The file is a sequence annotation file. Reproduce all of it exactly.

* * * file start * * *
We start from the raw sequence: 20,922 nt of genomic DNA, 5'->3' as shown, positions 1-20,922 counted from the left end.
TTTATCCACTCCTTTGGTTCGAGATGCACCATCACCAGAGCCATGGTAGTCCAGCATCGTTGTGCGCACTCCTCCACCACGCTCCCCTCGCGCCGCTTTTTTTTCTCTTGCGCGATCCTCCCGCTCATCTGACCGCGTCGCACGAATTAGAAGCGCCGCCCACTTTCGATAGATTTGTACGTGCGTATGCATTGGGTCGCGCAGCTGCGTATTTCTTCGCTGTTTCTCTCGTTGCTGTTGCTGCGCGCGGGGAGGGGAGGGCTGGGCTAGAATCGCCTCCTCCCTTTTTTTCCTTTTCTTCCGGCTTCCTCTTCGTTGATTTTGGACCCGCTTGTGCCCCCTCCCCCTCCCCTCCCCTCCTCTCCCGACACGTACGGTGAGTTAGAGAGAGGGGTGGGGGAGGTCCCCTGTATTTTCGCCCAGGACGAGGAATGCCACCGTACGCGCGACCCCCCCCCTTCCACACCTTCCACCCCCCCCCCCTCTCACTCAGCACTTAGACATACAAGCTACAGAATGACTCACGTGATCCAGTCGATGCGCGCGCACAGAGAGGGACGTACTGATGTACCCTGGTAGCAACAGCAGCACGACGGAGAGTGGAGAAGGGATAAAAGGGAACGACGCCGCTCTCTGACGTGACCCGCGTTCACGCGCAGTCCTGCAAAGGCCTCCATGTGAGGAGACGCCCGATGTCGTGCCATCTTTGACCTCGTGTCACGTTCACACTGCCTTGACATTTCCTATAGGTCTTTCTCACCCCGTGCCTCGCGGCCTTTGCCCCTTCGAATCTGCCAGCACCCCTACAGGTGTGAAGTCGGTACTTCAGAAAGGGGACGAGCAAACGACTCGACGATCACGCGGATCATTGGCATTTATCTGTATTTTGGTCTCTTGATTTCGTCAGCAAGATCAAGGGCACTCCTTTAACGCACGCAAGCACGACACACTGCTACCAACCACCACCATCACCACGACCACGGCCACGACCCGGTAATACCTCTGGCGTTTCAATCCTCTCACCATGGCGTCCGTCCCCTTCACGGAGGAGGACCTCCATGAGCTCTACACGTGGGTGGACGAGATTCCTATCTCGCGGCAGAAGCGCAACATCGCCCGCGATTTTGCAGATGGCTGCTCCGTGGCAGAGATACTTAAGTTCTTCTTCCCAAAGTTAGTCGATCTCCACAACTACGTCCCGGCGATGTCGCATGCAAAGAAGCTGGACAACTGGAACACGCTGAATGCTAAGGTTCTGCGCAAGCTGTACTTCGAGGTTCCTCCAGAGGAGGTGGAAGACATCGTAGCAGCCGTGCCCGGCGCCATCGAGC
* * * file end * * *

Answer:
We start from the raw sequence: 20,922 nt of genomic DNA, 5'->3' as shown, positions 1-20,922 counted from the left end.
TTTATCCACTCCTTTGGTTCGAGATGCACCATCACCAGAGCCATGGTAGTCCAGCATCGTTGTGCGCACTCCTCCACCACGCTCCCCTCGCGCCGCTTTTTTTTCTCTTGCGCGATCCTCCCGCTCATCTGACCGCGTCGCACGAATTAGAAGCGCCGCCCACTTTCGATAGATTTGTACGTGCGTATGCATTGGGTCGCGCAGCTGCGTATTTCTTCGCTGTTTCTCTCGTTGCTGTTGCTGCGCGCGGGGAGGGGAGGGCTGGGCTAGAATCGCCTCCTCCCTTTTTTTCCTTTTCTTCCGGCTTCCTCTTCGTTGATTTTGGACCCGCTTGTGCCCCCTCCCCCTCCCCTCCCCTCCTCTCCCGACACGTACGGTGAGTTAGAGAGAGGGGTGGGGGAGGTCCCCTGTATTTTCGCCCAGGACGAGGAATGCCACCGTACGCGCGACCCCCCCCCTTCCACACCTTCCACCCCCCCCCCCTCTCACTCAGCACTTAGACATACAAGCTACAGAATGACTCACGTGATCCAGTCGATGCGCGCGCACAGAGAGGGACGTACTGATGTACCCTGGTAGCAACAGCAGCACGACGGAGAGTGGAGAAGGGATAAAAGGGAACGACGCCGCTCTCTGACGTGACCCGCGTTCACGCGCAGTCCTGCAAAGGCCTCCATGTGAGGAGACGCCCGATGTCGTGCCATCTTTGACCTCGTGTCACGTTCACACTGCCTTGACATTTCCTATAGGTCTTTCTCACCCCGTGCCTCGCGGCCTTTGCCCCTTCGAATCTGCCAGCACCCCTACAGGTGTGAAGTCGGTACTTCAGAAAGGGGACGAGCAAACGACTCGACGATCACGCGGATCATTGGCATTTATCTGTATTTTGGTCTCTTGATTTCGTCAGCAAGATCAAGGGCACTCCTTTAACGCACGCAAGCACGACACACTGCTACCAACCACCACCATCACCACGACCACGGCCACGACCCGGTAATACCTCTGGCGTTTCAATCCTCTCACCATGGCGTCCGTCCCCTTCACGGAGGAGGACCTCCATGAGCTCTACACGTGGGTGGACGAGATTCCTATCTCGCGGCAGAAGCGCAACATCGCCCGCGATTTTGCAGATGGCTGCTCCGTGGCAGAGATACTTAAGTTCTTCTTCCCAAAGTTAGTCGATCTCCACAACTACGTCCCGGCGATGTCGCATGCAAAGAAGCTGGACAACTGGAACACGCTGAATGCTAAGGTTCTGCGCAAGCTGTACTTCGAGGTTCCTCCAGAGGAGGTGGAAGACATCGTAGCAGCCGTGCCCGGCGCCATCGAGC